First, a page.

A significant limitation to the control of this study is one that also appears to heighten its import. In calculation of risk, populations were controlled for recognized AA predispositions, defined within the study as presence of hypertension, coronary artery disease, diabetes mellitus, stroke, heart failure, or recent cardiac surgery. Not controlled by these factors were influences of race, alcohol, or stimulant use, thyroid disease, obesity, presence of metabolic syndrome, valvular heart disease or other existing hemodynamic or autonomic perturbations, known thromboses, hypoxia or other pulmonary disease, sleep apnea, or other inflammatory disease, all of which are recognized as triggers to the development of atrial tachyarrhythmias.8 Many of these factors have been investigated inadequately within the ACHD population and, in fact, may be overrepresented compared with control populations. These risks may occur over the lifetime of an individual and, of particular import, appear to have the ability to be influenced in preventative fashion.
The major pathological substrates for AA remain a combination of structural, autonomic, and electric (ion channel and gap junction) remodeling that occurs with age and is amplified by other risk factors. Regarding such remodeling in CHD, suture lines and fibrosis conspire together to form the basis for reentrant atrial tachycardia and atrial fibrillation.9 Although suture lines appear to be a necessary evil occurring in the pursuit of surgical access throughout the heart and vasculature, greater understanding of location-, direction-, and technique-dependent effects of incisions and suturing may affect the development of scar and effects on arrhythmia formation and propagation. Likewise, a focus on the reduction of cardiovascular and noncardiovascular influences on development of elevated atrial pressures, including targeted therapy of valvular abnormalities and aggressive treatment of both diastolic and systolic ventricular dysfunction, may lessen the exacerbation of effects from existing scars on arrhythmia occurrence.
The authors corroborate that increasing CHD lesion complexity (excluding atrial septal defect in the present study) correlates with increasing prevalence of AA. In a separate recent series of 1304 ACHD patients, the prevalence of AA was 10%, with the most important risk factors for AA occurrence being heart failure, advancing age, and lesion complexity.10 When lesion-specific cohorts were examined, advancing age and physiological abnormalities including heart failure, pulmonary insufficiency, and right atrial size dominated as risk factors. Hope remains that early influences on relief of cyanosis and improving hemodynamics in a lesion-specific fashion may decrease the extent and impact of atrial fibrosis on development of AA. Such has been witnessed in the early relief of shunting in persons with atrial septal defect, combined accessory pathway ablation and tricuspid valve and right ventricular surgical therapy for the Ebstein anomaly, alternate suture pathways coupled with both ablative techniques and atrial pacing for persons with sinus node dysfunction after atrial switch repair for transposition of the great arteries, and attempts to reduce both the duration and extent of cyanosis as well as to bring suture lines and pressure loading outside of the atrium in the repair of univentricular hearts.9 Future improvements in quantifying the severity of pulmonary and tricuspid regurgitation may likewise lead to strategies invoking earlier intervention for right-sided obstructive lesions and may carry lesser risk for AA development and improved overall outcomes for affected patients.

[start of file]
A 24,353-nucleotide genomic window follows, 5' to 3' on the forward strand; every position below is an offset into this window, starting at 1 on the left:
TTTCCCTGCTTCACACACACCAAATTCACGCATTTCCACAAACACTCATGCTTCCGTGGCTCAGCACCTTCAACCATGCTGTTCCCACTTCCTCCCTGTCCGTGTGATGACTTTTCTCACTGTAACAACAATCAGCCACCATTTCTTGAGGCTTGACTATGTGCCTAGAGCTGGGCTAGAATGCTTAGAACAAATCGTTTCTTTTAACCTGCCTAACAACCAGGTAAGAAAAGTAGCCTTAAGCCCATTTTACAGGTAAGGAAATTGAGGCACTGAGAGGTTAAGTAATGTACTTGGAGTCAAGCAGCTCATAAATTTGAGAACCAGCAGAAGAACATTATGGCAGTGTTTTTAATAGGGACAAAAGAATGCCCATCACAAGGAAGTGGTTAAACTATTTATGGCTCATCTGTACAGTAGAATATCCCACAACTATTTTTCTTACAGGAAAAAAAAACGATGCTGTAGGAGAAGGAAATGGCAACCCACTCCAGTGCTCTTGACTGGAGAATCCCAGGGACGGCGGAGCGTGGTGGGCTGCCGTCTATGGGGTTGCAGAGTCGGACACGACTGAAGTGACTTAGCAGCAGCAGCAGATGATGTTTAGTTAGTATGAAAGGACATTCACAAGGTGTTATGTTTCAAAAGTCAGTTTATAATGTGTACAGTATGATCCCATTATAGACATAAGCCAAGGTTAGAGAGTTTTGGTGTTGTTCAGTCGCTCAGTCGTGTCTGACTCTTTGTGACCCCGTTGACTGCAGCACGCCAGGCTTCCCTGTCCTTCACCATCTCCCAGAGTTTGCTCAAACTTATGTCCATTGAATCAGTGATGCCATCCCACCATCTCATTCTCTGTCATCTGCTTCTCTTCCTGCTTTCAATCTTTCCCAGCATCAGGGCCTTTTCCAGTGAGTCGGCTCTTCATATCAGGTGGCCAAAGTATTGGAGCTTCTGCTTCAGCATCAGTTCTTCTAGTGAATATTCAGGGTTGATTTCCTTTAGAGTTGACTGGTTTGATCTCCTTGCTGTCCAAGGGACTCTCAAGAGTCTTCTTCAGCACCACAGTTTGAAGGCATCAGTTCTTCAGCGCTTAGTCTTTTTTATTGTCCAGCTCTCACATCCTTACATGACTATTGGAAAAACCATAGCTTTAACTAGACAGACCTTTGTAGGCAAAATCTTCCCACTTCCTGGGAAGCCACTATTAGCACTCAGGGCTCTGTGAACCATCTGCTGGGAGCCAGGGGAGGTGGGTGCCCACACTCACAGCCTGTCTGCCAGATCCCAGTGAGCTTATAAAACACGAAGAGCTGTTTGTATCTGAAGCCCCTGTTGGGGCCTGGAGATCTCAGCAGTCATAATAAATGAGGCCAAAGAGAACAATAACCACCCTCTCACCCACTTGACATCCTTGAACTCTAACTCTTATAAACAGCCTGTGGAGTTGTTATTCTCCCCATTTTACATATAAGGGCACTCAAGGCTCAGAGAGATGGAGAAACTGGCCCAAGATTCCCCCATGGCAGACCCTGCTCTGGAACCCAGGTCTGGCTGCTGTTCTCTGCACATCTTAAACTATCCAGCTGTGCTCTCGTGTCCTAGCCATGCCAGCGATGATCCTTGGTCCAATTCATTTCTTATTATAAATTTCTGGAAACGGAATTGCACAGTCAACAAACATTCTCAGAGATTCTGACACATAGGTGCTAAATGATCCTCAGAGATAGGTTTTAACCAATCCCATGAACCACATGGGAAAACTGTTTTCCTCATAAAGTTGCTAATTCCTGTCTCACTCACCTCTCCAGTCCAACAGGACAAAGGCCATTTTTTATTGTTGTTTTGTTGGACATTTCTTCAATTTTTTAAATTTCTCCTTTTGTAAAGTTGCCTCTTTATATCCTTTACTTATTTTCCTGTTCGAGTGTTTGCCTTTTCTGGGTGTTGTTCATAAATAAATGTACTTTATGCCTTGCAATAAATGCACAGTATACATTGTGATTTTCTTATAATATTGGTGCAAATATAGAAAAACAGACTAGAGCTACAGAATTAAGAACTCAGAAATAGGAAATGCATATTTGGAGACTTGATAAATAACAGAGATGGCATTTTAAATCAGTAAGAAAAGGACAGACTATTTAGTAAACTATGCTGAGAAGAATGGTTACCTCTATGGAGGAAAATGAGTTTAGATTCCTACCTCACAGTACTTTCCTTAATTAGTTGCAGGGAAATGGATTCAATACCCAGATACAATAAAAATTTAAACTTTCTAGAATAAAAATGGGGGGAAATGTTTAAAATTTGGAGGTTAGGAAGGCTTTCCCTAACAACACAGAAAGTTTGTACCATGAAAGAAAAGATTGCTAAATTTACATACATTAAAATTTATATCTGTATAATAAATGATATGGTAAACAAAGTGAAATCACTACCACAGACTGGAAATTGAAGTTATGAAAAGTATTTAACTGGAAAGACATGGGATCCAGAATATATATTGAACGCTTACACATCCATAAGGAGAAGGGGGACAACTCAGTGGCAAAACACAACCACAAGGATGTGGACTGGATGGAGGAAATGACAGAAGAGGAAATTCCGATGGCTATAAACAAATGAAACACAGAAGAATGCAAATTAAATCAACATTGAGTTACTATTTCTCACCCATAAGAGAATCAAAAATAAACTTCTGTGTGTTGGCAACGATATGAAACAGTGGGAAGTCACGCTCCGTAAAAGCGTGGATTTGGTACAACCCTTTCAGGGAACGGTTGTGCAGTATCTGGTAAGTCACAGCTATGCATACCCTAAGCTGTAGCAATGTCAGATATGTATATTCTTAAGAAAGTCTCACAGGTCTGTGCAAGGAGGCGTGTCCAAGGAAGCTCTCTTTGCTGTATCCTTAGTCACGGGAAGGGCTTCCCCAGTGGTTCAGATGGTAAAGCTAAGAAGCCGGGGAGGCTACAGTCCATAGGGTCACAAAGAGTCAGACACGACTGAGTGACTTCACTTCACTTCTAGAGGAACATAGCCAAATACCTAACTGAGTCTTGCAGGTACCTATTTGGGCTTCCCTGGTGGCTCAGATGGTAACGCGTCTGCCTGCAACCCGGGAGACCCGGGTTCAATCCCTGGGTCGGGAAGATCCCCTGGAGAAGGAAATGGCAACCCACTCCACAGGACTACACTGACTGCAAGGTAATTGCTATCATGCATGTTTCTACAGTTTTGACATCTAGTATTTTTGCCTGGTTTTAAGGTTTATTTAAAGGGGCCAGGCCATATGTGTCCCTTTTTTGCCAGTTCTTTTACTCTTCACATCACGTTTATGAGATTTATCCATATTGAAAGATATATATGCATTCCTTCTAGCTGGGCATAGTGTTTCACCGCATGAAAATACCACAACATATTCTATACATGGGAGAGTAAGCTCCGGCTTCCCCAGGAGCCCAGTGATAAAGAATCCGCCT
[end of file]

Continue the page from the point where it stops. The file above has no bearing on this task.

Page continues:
Likewise, modern therapy of noncongenital, acquired elevation of atrial pressure currently focuses on improvements in ventricular-vascular coupling, with interventions that in part include reduction of systemic hypertension, obesity control, exercise and fitness training, treatment of metabolic syndrome, reduction of salt and volume excess, and therapy for sleep apnea.11 Many of these interventions have been pursued less aggressively in the past for the large numbers of ACHD patients who appear affected by such. The present study by Bouchardy and colleagues gives greater reason to further pursue and analyze the outcomes of such interventions.
“Grow old along with me!” Taken alone, Browning’s opening line has been a source of challenge for nearly 150 years, as each reader assesses his or her future and aging. For ACHD patients, the findings in this week’s issue of Circulation confirm that “youth shows but half,” as hemodynamic sequelae, medical disease, and lifestyle changes that are established in youth contribute to the devastation of AA seen in adulthood. CHD medical and surgical clinicians and researchers at all levels, from pediatric to geriatric years, must now be called to the challenge to implement and assess medical interventions and lifestyle changes in these patients. Only by doing this can we restore the statement that “the best is yet to be.”
Dr Landzberg is supported in part by the Dunlevie Foundation.
The opinions expressed in this article are not necessarily those of the editors or of the American Heart Association.